Like the Stark law, there are exceptions to the Anti-Kickback Statute, called “safe harbors,” and medical practices should fall under one of them in order to operate a compliant in-house pharmacy dispensary. The two most pertinent safe harbors are the Bona Fide Employment safe harbor and the Personal Services and Management Agreement safe harbor. The Bona Fide Employment safe harbor requires that the individual providing a service or product covered by a federal healthcare law act as an employer and pay the referral source as an employee. The Personal Services and Management Agreement safe harbor is similar to the Bona Fide Employment safe harbor, but instead of creating an employer-employee relationship between the medical office and staff in the pharmacy, this safe harbor creates what is essentially an independent contractor relationship. The Personal Services and Management Agreement safe harbor requires a written, signed agreement between the provider of services/products under a federal healthcare program and the referring physician, which will last for at least one year and covers all of the services the pharmacy provider will perform.

The Drug Supply Chain Security Act

The Drug Supply Chain Security Act (DSCSA) provides for several measures intended to protect the U.S. supply of pharmaceuticals. Pharmacies, referred to as “dispensers” by the DSCSA, are covered by and subject to several requirements under the law. Pharmacies must first confirm the status of any party in the chain of pharmaceutical distribution with which the pharmacy does business, to ensure the party is registered and licensed through the U.S. Food and Drug Administration (FDA) as well as through any appropriate state-based authority. Pharmacies must also ensure they only receive pharmaceuticals bearing transaction information, transaction history, and a transaction statement. This information must be stored by the pharmacy. Further, pharmacies are required to maintain policies regarding the investigation of illegitimate pharmaceuticals that may have been involved with criminal activity or adulteration.  Penalties for violations include fines, suspension or revocation of licenses, and/or criminal imprisonment.

Medical offices seeking to bring a pharmacy in-house will need to adopt policies to ensure compliance with the DSCSA, as well as any state regulations regarding the storage, maintenance, and security of pharmaceuticals.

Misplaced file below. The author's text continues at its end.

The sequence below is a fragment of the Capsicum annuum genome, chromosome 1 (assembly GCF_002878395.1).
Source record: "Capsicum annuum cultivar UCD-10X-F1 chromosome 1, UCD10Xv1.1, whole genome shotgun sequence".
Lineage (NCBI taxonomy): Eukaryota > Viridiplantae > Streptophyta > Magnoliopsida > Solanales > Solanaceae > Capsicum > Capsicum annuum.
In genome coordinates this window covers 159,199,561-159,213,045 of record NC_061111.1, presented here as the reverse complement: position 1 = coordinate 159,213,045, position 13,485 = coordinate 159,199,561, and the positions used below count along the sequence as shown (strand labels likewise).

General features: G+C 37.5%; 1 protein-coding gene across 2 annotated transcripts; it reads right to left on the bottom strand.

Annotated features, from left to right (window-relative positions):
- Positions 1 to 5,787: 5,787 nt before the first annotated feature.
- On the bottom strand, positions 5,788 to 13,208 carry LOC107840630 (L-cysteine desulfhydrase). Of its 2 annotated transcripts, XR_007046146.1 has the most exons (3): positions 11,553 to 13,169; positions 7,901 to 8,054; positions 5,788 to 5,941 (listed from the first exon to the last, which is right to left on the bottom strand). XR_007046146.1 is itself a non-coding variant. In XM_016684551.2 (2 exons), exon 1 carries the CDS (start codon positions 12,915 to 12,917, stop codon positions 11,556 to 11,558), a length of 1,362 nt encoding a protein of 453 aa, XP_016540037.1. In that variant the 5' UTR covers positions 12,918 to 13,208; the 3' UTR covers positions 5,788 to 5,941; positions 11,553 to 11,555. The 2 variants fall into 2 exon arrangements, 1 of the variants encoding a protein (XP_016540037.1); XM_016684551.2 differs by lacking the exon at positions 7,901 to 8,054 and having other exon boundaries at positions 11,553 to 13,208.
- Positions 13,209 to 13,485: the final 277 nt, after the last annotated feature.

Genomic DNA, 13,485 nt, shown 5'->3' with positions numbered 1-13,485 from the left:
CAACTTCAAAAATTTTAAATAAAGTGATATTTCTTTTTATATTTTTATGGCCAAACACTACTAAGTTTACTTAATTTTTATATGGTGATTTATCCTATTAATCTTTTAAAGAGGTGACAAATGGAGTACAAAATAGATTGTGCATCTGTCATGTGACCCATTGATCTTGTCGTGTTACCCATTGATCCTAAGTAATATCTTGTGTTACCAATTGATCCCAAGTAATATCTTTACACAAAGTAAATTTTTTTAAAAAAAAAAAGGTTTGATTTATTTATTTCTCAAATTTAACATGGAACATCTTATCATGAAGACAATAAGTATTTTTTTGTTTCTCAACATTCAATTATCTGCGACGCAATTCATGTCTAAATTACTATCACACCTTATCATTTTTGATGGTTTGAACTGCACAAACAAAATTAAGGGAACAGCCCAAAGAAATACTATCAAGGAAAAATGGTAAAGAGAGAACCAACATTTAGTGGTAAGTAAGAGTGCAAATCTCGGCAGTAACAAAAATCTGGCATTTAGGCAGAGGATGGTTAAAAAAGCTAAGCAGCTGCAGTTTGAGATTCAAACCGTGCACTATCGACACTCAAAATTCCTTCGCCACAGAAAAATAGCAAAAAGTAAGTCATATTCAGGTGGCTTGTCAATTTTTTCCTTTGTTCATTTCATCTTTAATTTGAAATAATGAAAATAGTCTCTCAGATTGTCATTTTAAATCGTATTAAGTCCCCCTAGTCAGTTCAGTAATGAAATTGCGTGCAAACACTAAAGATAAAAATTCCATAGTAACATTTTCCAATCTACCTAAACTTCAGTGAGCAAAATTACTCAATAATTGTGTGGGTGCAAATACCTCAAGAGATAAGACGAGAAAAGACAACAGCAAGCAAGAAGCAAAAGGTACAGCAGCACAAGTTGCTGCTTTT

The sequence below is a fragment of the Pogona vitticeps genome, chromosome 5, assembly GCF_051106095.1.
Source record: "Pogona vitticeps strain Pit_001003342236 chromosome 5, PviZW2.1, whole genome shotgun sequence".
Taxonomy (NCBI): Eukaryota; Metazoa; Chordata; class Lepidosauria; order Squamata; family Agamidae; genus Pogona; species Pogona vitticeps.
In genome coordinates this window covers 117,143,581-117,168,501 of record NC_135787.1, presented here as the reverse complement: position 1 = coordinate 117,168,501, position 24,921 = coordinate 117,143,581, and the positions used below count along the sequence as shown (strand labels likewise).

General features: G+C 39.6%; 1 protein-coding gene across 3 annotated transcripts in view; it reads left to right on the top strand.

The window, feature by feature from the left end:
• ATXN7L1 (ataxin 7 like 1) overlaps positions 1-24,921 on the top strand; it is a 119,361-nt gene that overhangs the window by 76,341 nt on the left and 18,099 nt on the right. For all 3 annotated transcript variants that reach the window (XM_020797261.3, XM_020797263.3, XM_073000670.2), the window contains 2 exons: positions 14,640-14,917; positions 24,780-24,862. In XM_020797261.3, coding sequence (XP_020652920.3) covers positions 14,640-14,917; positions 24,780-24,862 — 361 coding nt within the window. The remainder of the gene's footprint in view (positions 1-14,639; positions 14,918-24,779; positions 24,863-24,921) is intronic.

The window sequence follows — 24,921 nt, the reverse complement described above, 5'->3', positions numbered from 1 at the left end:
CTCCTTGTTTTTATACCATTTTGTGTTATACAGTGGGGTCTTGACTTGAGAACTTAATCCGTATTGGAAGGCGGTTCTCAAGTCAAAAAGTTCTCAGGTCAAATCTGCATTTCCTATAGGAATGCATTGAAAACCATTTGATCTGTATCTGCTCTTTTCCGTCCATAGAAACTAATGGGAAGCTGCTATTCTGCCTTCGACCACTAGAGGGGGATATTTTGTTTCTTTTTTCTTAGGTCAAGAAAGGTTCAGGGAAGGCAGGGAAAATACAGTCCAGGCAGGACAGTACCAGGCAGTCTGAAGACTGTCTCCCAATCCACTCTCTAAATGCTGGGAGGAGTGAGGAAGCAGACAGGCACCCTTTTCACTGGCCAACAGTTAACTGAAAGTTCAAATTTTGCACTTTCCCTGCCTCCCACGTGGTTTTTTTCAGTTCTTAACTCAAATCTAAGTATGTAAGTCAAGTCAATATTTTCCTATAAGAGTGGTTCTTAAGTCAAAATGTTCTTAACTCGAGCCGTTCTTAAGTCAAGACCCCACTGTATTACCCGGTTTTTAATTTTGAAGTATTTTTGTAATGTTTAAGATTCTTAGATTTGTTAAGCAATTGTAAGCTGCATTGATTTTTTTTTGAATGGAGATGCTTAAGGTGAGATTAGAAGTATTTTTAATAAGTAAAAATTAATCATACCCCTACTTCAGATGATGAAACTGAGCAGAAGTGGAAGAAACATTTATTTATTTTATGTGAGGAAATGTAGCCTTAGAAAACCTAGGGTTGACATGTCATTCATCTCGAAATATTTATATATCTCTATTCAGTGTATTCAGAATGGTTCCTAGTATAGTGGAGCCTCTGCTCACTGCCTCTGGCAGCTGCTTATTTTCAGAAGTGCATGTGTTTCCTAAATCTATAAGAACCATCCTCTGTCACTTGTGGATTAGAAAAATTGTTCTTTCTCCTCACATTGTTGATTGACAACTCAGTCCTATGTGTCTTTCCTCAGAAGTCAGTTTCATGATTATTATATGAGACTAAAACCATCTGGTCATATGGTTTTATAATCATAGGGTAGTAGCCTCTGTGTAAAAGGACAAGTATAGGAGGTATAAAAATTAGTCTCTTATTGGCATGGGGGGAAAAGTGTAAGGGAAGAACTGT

The Controlled Substances Act

The Federal Comprehensive Drug Abuse Prevention and Control Act of 1970, also known as the “Controlled Substances Act” (CSA), regulates the sale and distribution of controlled substances, including pharmaceuticals. Controlled substances may only be dispensed upon receipt by the pharmacy of a prescription authored by an authorized healthcare provider. Furthermore, the CSA subjects both pharmacists and physicians to penalties for failure to issue a prescription with “a legitimate medical purpose by an individual practitioner acting in the usual course of his professional practice.” Controlled substances dispensed by pharmacies must bear labels including instructions for use, the names of the pharmacy, prescriber, and recipient, and the serial number of the prescription. Pharmacies are required to keep detailed records and maintain a regular inventory of the controlled substances in their possession. Further, pharmacies are required to notify the Drug Enforcement Administration (DEA) and local law enforcement regarding any significant theft or loss of any controlled substance in the possession of the pharmacy.

Under what is commonly referred to as the “five percent rule,” a pharmacy is permitted to distribute a controlled substance to another health practitioner for the purpose of dispensing the substance to a patient without the need to register as a distributor under the CSA as long as: (1) the healthcare practitioner to whom the pharmacy dispenses the controlled substance is registered under the CSA; (2) the distribution is properly recorded by the pharmacy and by the receiving health practitioner; (3) a specific order form is required to be completed if the controlled substance distributed is designated as either a Schedule I or II substance;  and (4) the total amount of dosage units of all controlled substances distributed by the pharmacy annually is not greater than five percent of the total amount of dosage units of all controlled substances distributed by the pharmacy during the same calendar year.

The failure to comply with the requirements of the CSA can result in significant penalties imposed by the DEA, which enforces the CSA. Violation of the CSA may rise to the level of a criminal offense if it is determined that the violation was committed knowingly. The severity of the penalties imposed are discretionary, but can include fines up to $500,000 per offense. Medical offices should be well-versed in the CSA’s requirements for pharmacies brought in-house to avoid such penalties and ensure compliance when dealing with controlled substances.